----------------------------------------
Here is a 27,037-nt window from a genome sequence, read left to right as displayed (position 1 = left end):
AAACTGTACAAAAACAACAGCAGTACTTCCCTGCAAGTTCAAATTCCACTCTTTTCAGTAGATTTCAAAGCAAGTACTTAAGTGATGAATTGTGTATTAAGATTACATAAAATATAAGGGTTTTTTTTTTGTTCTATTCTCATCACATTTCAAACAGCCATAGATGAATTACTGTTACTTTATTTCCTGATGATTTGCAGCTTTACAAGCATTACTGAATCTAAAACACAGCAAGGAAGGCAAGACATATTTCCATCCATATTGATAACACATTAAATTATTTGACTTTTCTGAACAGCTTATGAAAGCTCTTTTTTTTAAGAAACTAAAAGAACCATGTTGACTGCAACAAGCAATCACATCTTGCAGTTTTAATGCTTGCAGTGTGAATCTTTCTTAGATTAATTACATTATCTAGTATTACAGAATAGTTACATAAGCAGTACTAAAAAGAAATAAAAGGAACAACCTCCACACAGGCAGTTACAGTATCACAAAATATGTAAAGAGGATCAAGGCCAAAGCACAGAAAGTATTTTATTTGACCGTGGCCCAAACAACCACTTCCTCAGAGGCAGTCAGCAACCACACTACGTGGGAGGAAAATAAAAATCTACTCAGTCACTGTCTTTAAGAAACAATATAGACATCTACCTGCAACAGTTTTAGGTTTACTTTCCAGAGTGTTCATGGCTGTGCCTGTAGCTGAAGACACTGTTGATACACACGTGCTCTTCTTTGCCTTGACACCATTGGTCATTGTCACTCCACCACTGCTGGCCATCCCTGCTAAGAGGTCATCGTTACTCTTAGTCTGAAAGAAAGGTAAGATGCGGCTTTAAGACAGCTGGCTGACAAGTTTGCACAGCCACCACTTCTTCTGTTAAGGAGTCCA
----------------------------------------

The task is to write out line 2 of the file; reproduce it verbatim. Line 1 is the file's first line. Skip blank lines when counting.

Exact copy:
AAACTGTACAAAAACAACAGCAGTACTTCCCTGCAAGTTCAAATTCCACTCTTTTCAGTAGATTTCAAAGCAAGTACTTAAGTGATGAATTGTGTATTAAGATTACATAAAATATAAGGGTTTTTTTTTTGTTCTATTCTCATCACATTTCAAACAGCCATAGATGAATTACTGTTACTTTATTTCCTGATGATTTGCAGCTTTACAAGCATTACTGAATCTAAAACACAGCAAGGAAGGCAAGACATATTTCCATCCATATTGATAACACATTAAATTATTTGACTTTTCTGAACAGCTTATGAAAGCTCTTTTTTTTAAGAAACTAAAAGAACCATGTTGACTGCAACAAGCAATCACATCTTGCAGTTTTAATGCTTGCAGTGTGAATCTTTCTTAGATTAATTACATTATCTAGTATTACAGAATAGTTACATAAGCAGTACTAAAAAGAAATAAAAGGAACAACCTCCACACAGGCAGTTACAGTATCACAAAATATGTAAAGAGGATCAAGGCCAAAGCACAGAAAGTATTTTATTTGACCGTGGCCCAAACAACCACTTCCTCAGAGGCAGTCAGCAACCACACTACGTGGGAGGAAAATAAAAATCTACTCAGTCACTGTCTTTAAGAAACAATATAGACATCTACCTGCAACAGTTTTAGGTTTACTTTCCAGAGTGTTCATGGCTGTGCCTGTAGCTGAAGACACTGTTGATACACACGTGCTCTTCTTTGCCTTGACACCATTGGTCATTGTCACTCCACCACTGCTGGCCATCCCTGCTAAGAGGTCATCGTTACTCTTAGTCTGAAAGAAAGGTAAGATGCGGCTTTAAGACAGCTGGCTGACAAGTTTGCACAGCCACCACTTCTTCTGTTAAGGAGTCCA